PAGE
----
World Facts

Countries Where Child Corporal Punishment is Illegal

Human Rights Watch estimated that about 90% of the countries in the world have made corporal punishment for children illegal.

By definition, children corporal punishment refers to a punishment that causes a child physical pain, whether it is in a home or in a school setting. As of 2014, Human Rights Watch estimated that about 90% of the countries in the world had made corporal punishment for children illegal. Here is an overview of countries where corporal punishment for children is illegal. 

Countries Where Child Corporal Punishment Is Illegal

Nordic countries were the first to illegalize children corporal punishment starting with Sweden in 1966, Finland in 1969, and then Norway in 1972. Austria was the only other country to do so before 1980. On the other end of the spectrum, Kosovo and France only did it in 2019. Nepal was the only country to do so in 2018 while Lithuania was the only one in 2017.

Sweden

Sweden was the first country to outlaw children corporal punishment in 1966 although school corporal punishment was banned much earlier in 1958. Interestingly, the 1966 ban did not explicitly ban parents from punishing their children. The explicit ban on parents came later on in 1979. According to the law, corporal punishment does not have any legal consequences unless it is assault.

Finland

Just like Sweden above, corporal punishment for children in school was banned earlier than corporal punishment for children from parents. However, the ban on school corporal punishment was in 1914 (much earlier than Sweden) while parents were banned from children corporal punishment in 1969. The initial ban still allowed for parents chastising their children before that was removed as well in 1983 in an explicit manner.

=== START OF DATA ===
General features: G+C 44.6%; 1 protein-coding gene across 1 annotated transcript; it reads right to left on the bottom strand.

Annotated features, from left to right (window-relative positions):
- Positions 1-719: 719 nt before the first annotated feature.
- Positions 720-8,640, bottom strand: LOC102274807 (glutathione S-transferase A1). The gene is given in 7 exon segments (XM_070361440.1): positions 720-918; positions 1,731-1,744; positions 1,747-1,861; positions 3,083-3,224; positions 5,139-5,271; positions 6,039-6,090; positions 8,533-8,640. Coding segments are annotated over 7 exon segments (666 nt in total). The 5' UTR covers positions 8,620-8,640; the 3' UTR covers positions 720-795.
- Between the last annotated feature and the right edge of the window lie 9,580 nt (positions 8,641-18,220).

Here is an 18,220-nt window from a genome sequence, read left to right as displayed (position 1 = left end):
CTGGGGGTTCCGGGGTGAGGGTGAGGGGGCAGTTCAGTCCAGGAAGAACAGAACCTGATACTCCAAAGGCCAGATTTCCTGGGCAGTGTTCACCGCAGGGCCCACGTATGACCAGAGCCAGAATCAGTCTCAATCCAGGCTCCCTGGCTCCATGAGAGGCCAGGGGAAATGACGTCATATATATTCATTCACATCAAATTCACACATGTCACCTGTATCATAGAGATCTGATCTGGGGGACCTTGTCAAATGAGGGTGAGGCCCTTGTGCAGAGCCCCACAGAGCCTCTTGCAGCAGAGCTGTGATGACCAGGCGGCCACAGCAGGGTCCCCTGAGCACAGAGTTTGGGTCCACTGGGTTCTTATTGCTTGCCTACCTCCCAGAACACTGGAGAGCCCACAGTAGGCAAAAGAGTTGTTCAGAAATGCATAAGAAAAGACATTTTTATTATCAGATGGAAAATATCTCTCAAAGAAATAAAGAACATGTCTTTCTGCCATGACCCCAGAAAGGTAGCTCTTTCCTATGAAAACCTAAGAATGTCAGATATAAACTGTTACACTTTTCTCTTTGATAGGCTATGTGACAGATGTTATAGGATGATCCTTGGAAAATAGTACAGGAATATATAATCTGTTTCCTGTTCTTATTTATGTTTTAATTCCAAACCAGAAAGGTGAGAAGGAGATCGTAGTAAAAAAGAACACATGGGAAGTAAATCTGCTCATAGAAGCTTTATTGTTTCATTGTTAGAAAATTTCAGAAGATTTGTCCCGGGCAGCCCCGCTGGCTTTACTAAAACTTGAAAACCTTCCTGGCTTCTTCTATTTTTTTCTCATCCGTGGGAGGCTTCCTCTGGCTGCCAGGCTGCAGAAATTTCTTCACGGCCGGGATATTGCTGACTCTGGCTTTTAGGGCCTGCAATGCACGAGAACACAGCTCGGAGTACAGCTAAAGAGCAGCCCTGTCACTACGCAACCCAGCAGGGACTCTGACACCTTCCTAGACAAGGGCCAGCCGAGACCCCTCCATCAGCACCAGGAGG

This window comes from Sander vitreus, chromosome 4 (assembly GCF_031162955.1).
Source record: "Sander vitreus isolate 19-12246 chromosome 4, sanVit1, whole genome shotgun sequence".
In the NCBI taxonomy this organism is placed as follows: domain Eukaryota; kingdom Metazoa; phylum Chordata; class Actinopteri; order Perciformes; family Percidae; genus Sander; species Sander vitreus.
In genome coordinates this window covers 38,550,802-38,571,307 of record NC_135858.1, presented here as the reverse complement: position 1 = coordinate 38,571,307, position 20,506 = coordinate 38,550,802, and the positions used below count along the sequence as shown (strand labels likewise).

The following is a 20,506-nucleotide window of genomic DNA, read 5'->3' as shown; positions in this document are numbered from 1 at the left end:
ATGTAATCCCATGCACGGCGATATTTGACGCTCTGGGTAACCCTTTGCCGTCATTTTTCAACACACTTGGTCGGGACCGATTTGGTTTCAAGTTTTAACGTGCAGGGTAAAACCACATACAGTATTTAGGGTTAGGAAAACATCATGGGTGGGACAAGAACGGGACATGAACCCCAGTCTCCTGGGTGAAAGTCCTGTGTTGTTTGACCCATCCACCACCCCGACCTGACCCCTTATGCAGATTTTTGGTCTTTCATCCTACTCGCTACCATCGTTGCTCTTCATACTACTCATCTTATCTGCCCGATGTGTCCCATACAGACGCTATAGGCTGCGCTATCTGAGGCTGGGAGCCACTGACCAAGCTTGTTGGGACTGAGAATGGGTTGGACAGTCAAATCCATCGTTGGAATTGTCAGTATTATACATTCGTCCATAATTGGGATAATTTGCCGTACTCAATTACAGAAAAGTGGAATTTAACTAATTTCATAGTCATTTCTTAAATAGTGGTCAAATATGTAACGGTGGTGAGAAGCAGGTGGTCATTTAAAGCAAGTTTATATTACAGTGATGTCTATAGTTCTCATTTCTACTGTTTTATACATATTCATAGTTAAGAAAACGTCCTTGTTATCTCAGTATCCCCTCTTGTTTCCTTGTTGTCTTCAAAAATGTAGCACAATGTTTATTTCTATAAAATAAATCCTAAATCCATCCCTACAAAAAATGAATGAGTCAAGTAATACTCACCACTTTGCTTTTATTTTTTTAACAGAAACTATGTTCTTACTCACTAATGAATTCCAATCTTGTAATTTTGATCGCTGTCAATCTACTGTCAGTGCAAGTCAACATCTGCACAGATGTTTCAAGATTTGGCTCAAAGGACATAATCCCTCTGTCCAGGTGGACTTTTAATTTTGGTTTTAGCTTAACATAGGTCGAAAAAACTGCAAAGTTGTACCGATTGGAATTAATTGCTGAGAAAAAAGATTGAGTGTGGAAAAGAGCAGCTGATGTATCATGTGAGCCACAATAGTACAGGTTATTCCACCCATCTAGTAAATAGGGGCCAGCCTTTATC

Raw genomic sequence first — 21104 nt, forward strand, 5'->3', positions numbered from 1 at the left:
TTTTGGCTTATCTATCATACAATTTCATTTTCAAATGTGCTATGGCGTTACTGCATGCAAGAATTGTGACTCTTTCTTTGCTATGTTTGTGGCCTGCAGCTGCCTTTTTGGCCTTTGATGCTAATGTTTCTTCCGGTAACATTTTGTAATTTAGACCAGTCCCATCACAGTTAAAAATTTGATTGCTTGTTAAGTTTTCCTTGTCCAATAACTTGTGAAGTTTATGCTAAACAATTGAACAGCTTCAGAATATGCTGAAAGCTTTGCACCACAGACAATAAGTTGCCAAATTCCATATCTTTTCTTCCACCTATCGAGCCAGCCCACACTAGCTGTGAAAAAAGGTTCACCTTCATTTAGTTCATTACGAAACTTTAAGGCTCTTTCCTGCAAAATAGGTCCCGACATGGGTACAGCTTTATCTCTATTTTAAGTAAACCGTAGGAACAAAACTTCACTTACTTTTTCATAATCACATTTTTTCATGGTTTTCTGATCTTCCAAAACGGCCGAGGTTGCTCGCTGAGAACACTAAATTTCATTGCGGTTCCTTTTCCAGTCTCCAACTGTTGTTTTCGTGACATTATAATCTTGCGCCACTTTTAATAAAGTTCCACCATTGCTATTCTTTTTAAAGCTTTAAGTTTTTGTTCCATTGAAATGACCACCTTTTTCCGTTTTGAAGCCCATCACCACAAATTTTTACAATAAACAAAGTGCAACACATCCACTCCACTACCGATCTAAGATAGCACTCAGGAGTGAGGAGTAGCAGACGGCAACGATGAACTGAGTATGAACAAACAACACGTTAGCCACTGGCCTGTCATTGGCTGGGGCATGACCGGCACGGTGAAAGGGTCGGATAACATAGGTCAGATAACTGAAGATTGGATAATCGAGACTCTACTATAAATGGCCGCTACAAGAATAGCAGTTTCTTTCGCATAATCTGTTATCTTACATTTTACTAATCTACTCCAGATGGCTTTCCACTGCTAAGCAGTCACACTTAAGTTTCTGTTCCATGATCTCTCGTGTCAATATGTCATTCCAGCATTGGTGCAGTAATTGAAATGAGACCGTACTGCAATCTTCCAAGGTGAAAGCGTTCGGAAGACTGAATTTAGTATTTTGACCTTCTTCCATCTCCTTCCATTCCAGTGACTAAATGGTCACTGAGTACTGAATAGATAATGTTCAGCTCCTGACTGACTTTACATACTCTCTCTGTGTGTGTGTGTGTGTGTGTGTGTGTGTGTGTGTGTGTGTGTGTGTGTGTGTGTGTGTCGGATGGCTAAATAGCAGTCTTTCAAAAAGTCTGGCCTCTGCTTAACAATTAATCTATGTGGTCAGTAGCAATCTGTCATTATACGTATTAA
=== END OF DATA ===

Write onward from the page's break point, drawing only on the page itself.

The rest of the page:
France

One thing to note about France is that it already bans violence towards children under the French penal code. However, an amendment of the code in the 19th century allowed parents to discipline their children. The new law in 2019 bans parents from punishing their children although parents that break these new rules are unlikely to face criminal charges. The new legislation is in line with international treaties on children's rights.

Kosovo

Kosovo became the 55th nation in the world to ban child corporal punishment. This ban was the culmination of a six-year journey by children rights organizations who were advocating for the ban. The law, which was passed on June 27 of this year, is called the Child Protection Law and grants all the children protection from emotional and physical abuse.

Types of corporal punishment

Corporal punishment can be classified into three types namely in the home, school, and in judicial systems. Most European countries have banned all three types although they still exist in countries in other continents such as Asia and Africa.

Countries Where Child Corporal Punishment is Illegal

Rank´╗┐CountryYear of Law
1Sweden1966
2Finland1969
3Norway1972
4Austria1977
5Denmark1985
6Portugal1994
7Cyprus1994
8Italy1996
9Poland1997
10Latvia1998
11Germany1998
12Croatia1999
13Bulgaria2000
14Israel2000
15Turkmenistan2002
16Iceland2003
17Ukraine2004
18Hungary2005
19Greece2006
20Netherlands2007
21New Zealand2007
22Uruguay2007
23Venezuela2007
24Chile2007
25Spain2007
26Togo2007
27Costa Rica2008
28Moldova2008
29Luxembourg2008
30Liechtenstein2008
31Tunisia2010
32Kenya2010
33Republic of the Congo2010
34Albania2010
35South Sudan2011
36North Macedonia2013
37Cabo Verde2013
38Honduras2013
39Malta2014
40Brazil2014
41Bolivia2014
42Argentina2014
43San Marino2014
44Nicaragua2014
45Estonia2014
46Andorra2014
47Benin2015
48Ireland2015
49Peru2015
50Mongolia2016
51Montenegro2016
52Paraguay2016
53Aruba2016
54Slovenia2016
55Lithuania2017
56Nepal2018
57Kosovo2019
58France2019

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